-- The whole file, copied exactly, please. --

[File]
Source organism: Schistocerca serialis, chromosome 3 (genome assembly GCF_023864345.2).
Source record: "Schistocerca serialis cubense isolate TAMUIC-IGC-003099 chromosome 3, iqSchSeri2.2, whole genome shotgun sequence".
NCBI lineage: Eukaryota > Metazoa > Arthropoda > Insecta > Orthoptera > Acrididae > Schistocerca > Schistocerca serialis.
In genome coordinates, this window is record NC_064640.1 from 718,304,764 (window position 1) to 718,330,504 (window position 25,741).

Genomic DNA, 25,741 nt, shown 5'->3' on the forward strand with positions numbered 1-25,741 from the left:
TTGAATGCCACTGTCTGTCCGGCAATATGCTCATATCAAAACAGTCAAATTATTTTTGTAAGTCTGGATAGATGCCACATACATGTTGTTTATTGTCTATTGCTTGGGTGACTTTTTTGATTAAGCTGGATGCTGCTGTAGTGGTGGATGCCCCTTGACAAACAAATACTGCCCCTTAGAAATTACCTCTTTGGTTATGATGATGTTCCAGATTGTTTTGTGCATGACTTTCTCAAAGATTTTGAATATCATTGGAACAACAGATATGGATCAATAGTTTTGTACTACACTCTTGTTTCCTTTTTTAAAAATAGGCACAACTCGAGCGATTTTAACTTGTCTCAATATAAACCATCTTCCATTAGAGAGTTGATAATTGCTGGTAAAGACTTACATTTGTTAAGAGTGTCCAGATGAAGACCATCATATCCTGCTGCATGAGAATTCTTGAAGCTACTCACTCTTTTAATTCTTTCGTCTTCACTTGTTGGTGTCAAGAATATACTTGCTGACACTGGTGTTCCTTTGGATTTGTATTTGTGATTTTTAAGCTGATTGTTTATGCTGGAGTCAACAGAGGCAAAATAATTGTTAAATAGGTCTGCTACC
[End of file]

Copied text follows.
Source organism: Schistocerca serialis, chromosome 3 (genome assembly GCF_023864345.2).
Source record: "Schistocerca serialis cubense isolate TAMUIC-IGC-003099 chromosome 3, iqSchSeri2.2, whole genome shotgun sequence".
NCBI lineage: Eukaryota > Metazoa > Arthropoda > Insecta > Orthoptera > Acrididae > Schistocerca > Schistocerca serialis.
In genome coordinates, this window is record NC_064640.1 from 718,304,764 (window position 1) to 718,330,504 (window position 25,741).

Genomic DNA, 25,741 nt, shown 5'->3' on the forward strand with positions numbered 1-25,741 from the left:
TTGAATGCCACTGTCTGTCCGGCAATATGCTCATATCAAAACAGTCAAATTATTTTTGTAAGTCTGGATAGATGCCACATACATGTTGTTTATTGTCTATTGCTTGGGTGACTTTTTTGATTAAGCTGGATGCTGCTGTAGTGGTGGATGCCCCTTGACAAACAAATACTGCCCCTTAGAAATTACCTCTTTGGTTATGATGATGTTCCAGATTGTTTTGTGCATGACTTTCTCAAAGATTTTGAATATCATTGGAACAACAGATATGGATCAATAGTTTTGTACTACACTCTTGTTTCCTTTTTTAAAAATAGGCACAACTCGAGCGATTTTAACTTGTCTCAATATAAACCATCTTCCATTAGAGAGTTGATAATTGCTGGTAAAGACTTACATTTGTTAAGAGTGTCCAGATGAAGACCATCATATCCTGCTGCATGAGAATTCTTGAAGCTACTCACTCTTTTAATTCTTTCGTCTTCACTTGTTGGTGTCAAGAATATACTTGCTGACACTGGTGTTCCTTTGGATTTGTATTTGTGATTTTTAAGCTGATTGTTTATGCTGGAGTCAACAGAGGCAAAATAATTGTTAAATAGGTCTGCTACC